There has been a lot of focus on why these two candidates are so widely reviled. Simple partisanship doesn't seem to adequately explain it; fewer than a third of American view either of them favorably.

The Washington Post and ABC News tell us that Clinton-haters typically see her as a corrupt, untrustworthy flip-flopper, while Trump-haters hate too many things about him to list here, but it largely boils down to him being perceived as an inexperienced hatemonger.

Fortune magazine dispenses with the specifics and instead points to Clinton's and Trump's long and choppy resumés as repulsing the masses. Despite whatever accomplishments they may have racked up over the years, the thinking goes, voters simply can't get past the many “bad” things each candidate has done.

However, I'm less concerned with why exactly these two candidates are so widely detested. On some level, the why doesn't really matter; what's more pressing, I believe, is the how. In terms of American political mechanics, how could this happen and what does it mean? How did it get here, and what can we learn from it?

The one common mechanical process in almost every aspect of American politics is the two-party system: an extra-constitutional artifice that long ago hijacked government. And it is through those double swinging doors that we have stumbled into our current political purgatory.

This bi-polar orgy of villainy signifies that America's two-party system itself is badly broken; indeed, odds are that such a scenario would not have emerged if there were additional healthy political parties.

Let's start with Donald Trump.

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From Andrew Jackson to Donald Trump: Chasing the White Working Class

March 15by Akim Reinhardt

Progressives, moderates, and even many conservatives are aghast at Donald Trump's populist appeal. As this cantankerous oaf flashes ever brighter in the political pan, they fret that his demagoguery might land him the Republican presidential nomination, and perhaps even carry him all the to White House.

I'm not worried about the prospect of a Hail to the Trump scenario and never have been. As far back as August, I opined on this very website that he has virtually no chance of becoming president. I still believe that. He lost to Ted Cruz in Iowa, just like I said he would. And I'm sticking with my prediction that he'll be done by the Ides of March. Should Trump actually make it to the Oval Office, I'll buy you all plane tickets to Canada, as promised.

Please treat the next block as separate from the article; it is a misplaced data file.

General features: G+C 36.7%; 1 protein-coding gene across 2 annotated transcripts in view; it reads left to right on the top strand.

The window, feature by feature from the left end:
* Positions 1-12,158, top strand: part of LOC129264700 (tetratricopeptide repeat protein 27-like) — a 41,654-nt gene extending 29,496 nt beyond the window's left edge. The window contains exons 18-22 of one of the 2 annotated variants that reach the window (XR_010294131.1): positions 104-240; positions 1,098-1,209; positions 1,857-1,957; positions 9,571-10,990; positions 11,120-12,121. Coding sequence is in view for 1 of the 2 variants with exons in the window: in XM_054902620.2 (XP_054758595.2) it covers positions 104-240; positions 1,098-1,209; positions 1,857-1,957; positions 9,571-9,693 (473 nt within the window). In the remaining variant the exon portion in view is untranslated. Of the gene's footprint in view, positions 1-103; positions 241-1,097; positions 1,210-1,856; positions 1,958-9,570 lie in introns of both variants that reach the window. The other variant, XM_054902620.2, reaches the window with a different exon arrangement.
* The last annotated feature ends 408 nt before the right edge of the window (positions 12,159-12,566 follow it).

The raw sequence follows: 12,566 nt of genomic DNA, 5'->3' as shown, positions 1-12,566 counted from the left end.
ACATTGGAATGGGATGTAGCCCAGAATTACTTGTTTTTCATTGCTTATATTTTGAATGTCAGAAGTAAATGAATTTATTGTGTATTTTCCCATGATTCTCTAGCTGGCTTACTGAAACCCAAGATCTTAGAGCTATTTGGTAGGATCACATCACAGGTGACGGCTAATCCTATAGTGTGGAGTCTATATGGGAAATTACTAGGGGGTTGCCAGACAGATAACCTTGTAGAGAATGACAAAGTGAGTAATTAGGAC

That being said, it's certainly worth investigating the Trump phenomenon. After all, how are we to explain the dramatic success of this heinous cretin? How could this man, who is not just a walking punch line, but also thoroughly repulsive in almost every way, be so popular, not just on a silly reality TV show with a dumb catch phrase, but also in the supposedly serious world of presidential politics?

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Burning My Confederate Flag

by Akim Reinhardt

1967 Summer of Love WardrobeTo be born in America in 1967 is, to some degree, to fall through the cracks.

The Baby Boom was most certainly over by then, its most senior elements old enough to vote and drink. But the Millennials, now the focus of every drooling advertising executive and marketing guru, were naught but twinkles in the eyes of their Boomer sires and dames.

Bookmarked between bigger generations, being born in the late 1960s and early 1970s meant you were conceived and suckled amid the tumult of the Civil Rights and Vietnam protests; in (cloth) diapers when the moon landing occurred; discovering kindergarten as President Richard Nixon’s Plumbers were bumbling the Watergate break-in; and learning to read when the final U.S. helicopters evacuated Saigon.

To be born in 1967 means that when the late 1960s and early 1970s were becoming iconic, you were there, but you weren't. You didn't get to partake in the Summer of Love. You're what it spit out.

Thus, when coming of age, many important things were very familiar to you, but their meanings were muddled. Cultural symbols like bell bottom jeans and rubber Richard Nixon masks were still common enough to be lodged in your consciousness, but deeper insights were lacking. By the time you were waking up in the late 1970s, they seemed to be little more than goofs, unmoored from the bloody anti-war protests that divided a nation, or the collapse of a presidency that shook Americans' faith in their government.

Sure, we understood our own moment well enough. Late Cold War and early computers. AIDS and acid rain. Crack cocaine and homelessness. But the gravitas that had conceived us was by then little more than parody and catharsis. Black Power surrendered to Blacksploitation. Protest songs gave way to disco and synth pop. Vietnam was reduced to Rambo.